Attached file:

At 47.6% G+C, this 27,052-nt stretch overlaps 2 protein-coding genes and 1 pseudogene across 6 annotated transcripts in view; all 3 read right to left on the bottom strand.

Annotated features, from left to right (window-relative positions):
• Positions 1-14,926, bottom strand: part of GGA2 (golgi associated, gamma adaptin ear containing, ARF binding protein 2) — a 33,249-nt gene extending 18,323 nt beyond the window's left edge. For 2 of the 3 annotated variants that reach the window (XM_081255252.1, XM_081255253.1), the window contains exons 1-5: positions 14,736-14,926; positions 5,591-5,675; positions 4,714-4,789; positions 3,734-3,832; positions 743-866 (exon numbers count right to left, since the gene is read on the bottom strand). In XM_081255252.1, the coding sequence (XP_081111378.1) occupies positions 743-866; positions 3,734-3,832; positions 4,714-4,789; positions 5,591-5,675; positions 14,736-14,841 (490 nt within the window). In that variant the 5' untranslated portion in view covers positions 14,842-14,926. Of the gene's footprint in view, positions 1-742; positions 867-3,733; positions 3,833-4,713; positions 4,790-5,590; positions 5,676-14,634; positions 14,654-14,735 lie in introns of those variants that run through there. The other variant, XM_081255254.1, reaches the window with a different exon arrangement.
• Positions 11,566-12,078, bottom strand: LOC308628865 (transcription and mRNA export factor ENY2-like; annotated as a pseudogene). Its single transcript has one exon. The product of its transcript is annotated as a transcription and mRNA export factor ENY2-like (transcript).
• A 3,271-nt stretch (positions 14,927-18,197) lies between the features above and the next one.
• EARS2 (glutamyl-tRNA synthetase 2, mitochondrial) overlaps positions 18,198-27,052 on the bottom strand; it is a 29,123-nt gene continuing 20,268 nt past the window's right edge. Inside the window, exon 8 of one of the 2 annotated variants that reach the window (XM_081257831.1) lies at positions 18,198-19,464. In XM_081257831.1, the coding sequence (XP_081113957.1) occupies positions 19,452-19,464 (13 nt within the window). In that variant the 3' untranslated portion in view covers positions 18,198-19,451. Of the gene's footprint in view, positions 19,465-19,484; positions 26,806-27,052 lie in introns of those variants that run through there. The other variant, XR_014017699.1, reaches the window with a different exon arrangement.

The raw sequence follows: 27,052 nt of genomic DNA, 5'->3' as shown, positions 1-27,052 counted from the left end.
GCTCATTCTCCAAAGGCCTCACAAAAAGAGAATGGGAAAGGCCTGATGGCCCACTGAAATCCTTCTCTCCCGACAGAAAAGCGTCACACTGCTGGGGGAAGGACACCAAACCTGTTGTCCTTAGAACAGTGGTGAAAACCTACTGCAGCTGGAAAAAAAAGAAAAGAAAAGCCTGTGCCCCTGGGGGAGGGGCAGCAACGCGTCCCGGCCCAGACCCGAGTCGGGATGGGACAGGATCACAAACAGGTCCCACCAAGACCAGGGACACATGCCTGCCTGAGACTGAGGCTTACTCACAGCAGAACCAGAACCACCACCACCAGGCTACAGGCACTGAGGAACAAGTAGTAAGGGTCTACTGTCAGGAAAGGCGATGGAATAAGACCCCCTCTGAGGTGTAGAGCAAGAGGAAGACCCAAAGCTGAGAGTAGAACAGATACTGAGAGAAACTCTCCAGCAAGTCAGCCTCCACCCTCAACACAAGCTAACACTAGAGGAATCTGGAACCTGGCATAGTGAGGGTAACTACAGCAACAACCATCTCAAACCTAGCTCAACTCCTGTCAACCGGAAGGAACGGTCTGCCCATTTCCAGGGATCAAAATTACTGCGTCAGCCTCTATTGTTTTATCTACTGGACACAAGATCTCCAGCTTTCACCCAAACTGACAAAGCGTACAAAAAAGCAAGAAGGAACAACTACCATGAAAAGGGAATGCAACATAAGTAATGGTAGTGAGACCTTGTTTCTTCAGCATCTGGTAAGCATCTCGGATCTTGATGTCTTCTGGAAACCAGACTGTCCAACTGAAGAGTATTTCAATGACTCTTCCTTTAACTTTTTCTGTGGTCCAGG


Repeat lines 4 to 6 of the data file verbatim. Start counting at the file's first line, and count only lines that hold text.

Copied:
• Positions 11,566-12,078, bottom strand: LOC308628865 (transcription and mRNA export factor ENY2-like; annotated as a pseudogene). Its single transcript has one exon. The product of its transcript is annotated as a transcription and mRNA export factor ENY2-like (transcript).
• A 3,271-nt stretch (positions 14,927-18,197) lies between the features above and the next one.
• EARS2 (glutamyl-tRNA synthetase 2, mitochondrial) overlaps positions 18,198-27,052 on the bottom strand; it is a 29,123-nt gene continuing 20,268 nt past the window's right edge. Inside the window, exon 8 of one of the 2 annotated variants that reach the window (XM_081257831.1) lies at positions 18,198-19,464. In XM_081257831.1, the coding sequence (XP_081113957.1) occupies positions 19,452-19,464 (13 nt within the window). In that variant the 3' untranslated portion in view covers positions 18,198-19,451. Of the gene's footprint in view, positions 19,465-19,484; positions 26,806-27,052 lie in introns of those variants that run through there. The other variant, XR_014017699.1, reaches the window with a different exon arrangement.